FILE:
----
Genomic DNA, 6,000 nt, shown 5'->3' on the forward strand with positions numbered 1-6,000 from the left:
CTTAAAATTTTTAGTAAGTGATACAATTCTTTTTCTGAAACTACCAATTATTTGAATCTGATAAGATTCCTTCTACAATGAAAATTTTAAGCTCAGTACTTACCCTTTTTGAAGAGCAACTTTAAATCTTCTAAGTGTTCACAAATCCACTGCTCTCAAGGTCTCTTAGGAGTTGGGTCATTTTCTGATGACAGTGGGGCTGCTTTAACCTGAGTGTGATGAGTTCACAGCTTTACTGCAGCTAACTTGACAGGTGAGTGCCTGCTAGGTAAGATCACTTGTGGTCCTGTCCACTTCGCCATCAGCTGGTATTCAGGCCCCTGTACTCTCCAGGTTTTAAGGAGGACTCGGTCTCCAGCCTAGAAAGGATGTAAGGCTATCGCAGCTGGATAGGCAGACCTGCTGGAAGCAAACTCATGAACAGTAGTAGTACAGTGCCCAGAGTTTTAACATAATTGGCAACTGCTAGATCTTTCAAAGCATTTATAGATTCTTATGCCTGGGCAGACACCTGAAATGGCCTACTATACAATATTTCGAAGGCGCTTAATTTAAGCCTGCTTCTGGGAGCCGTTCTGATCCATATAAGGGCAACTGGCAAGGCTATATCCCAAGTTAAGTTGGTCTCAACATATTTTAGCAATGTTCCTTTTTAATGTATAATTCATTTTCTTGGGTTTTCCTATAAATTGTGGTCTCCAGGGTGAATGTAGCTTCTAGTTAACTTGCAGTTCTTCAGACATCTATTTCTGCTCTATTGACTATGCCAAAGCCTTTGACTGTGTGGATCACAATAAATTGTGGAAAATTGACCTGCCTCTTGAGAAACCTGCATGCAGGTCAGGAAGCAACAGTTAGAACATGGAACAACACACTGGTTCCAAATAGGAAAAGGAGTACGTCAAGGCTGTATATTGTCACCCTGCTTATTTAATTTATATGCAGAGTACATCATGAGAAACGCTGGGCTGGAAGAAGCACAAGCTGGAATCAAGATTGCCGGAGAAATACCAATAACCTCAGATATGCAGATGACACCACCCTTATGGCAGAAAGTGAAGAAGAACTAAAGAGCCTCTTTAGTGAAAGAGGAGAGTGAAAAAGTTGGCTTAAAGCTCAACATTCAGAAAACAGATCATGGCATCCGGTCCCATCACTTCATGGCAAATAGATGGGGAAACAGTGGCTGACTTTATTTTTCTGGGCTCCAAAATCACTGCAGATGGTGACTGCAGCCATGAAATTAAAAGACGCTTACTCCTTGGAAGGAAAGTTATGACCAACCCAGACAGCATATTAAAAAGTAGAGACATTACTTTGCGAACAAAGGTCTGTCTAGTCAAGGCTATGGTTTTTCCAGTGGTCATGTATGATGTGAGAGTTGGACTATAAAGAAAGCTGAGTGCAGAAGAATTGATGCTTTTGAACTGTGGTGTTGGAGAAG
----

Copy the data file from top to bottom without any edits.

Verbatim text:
Genomic DNA, 6,000 nt, shown 5'->3' on the forward strand with positions numbered 1-6,000 from the left:
CTTAAAATTTTTAGTAAGTGATACAATTCTTTTTCTGAAACTACCAATTATTTGAATCTGATAAGATTCCTTCTACAATGAAAATTTTAAGCTCAGTACTTACCCTTTTTGAAGAGCAACTTTAAATCTTCTAAGTGTTCACAAATCCACTGCTCTCAAGGTCTCTTAGGAGTTGGGTCATTTTCTGATGACAGTGGGGCTGCTTTAACCTGAGTGTGATGAGTTCACAGCTTTACTGCAGCTAACTTGACAGGTGAGTGCCTGCTAGGTAAGATCACTTGTGGTCCTGTCCACTTCGCCATCAGCTGGTATTCAGGCCCCTGTACTCTCCAGGTTTTAAGGAGGACTCGGTCTCCAGCCTAGAAAGGATGTAAGGCTATCGCAGCTGGATAGGCAGACCTGCTGGAAGCAAACTCATGAACAGTAGTAGTACAGTGCCCAGAGTTTTAACATAATTGGCAACTGCTAGATCTTTCAAAGCATTTATAGATTCTTATGCCTGGGCAGACACCTGAAATGGCCTACTATACAATATTTCGAAGGCGCTTAATTTAAGCCTGCTTCTGGGAGCCGTTCTGATCCATATAAGGGCAACTGGCAAGGCTATATCCCAAGTTAAGTTGGTCTCAACATATTTTAGCAATGTTCCTTTTTAATGTATAATTCATTTTCTTGGGTTTTCCTATAAATTGTGGTCTCCAGGGTGAATGTAGCTTCTAGTTAACTTGCAGTTCTTCAGACATCTATTTCTGCTCTATTGACTATGCCAAAGCCTTTGACTGTGTGGATCACAATAAATTGTGGAAAATTGACCTGCCTCTTGAGAAACCTGCATGCAGGTCAGGAAGCAACAGTTAGAACATGGAACAACACACTGGTTCCAAATAGGAAAAGGAGTACGTCAAGGCTGTATATTGTCACCCTGCTTATTTAATTTATATGCAGAGTACATCATGAGAAACGCTGGGCTGGAAGAAGCACAAGCTGGAATCAAGATTGCCGGAGAAATACCAATAACCTCAGATATGCAGATGACACCACCCTTATGGCAGAAAGTGAAGAAGAACTAAAGAGCCTCTTTAGTGAAAGAGGAGAGTGAAAAAGTTGGCTTAAAGCTCAACATTCAGAAAACAGATCATGGCATCCGGTCCCATCACTTCATGGCAAATAGATGGGGAAACAGTGGCTGACTTTATTTTTCTGGGCTCCAAAATCACTGCAGATGGTGACTGCAGCCATGAAATTAAAAGACGCTTACTCCTTGGAAGGAAAGTTATGACCAACCCAGACAGCATATTAAAAAGTAGAGACATTACTTTGCGAACAAAGGTCTGTCTAGTCAAGGCTATGGTTTTTCCAGTGGTCATGTATGATGTGAGAGTTGGACTATAAAGAAAGCTGAGTGCAGAAGAATTGATGCTTTTGAACTGTGGTGTTGGAGAAG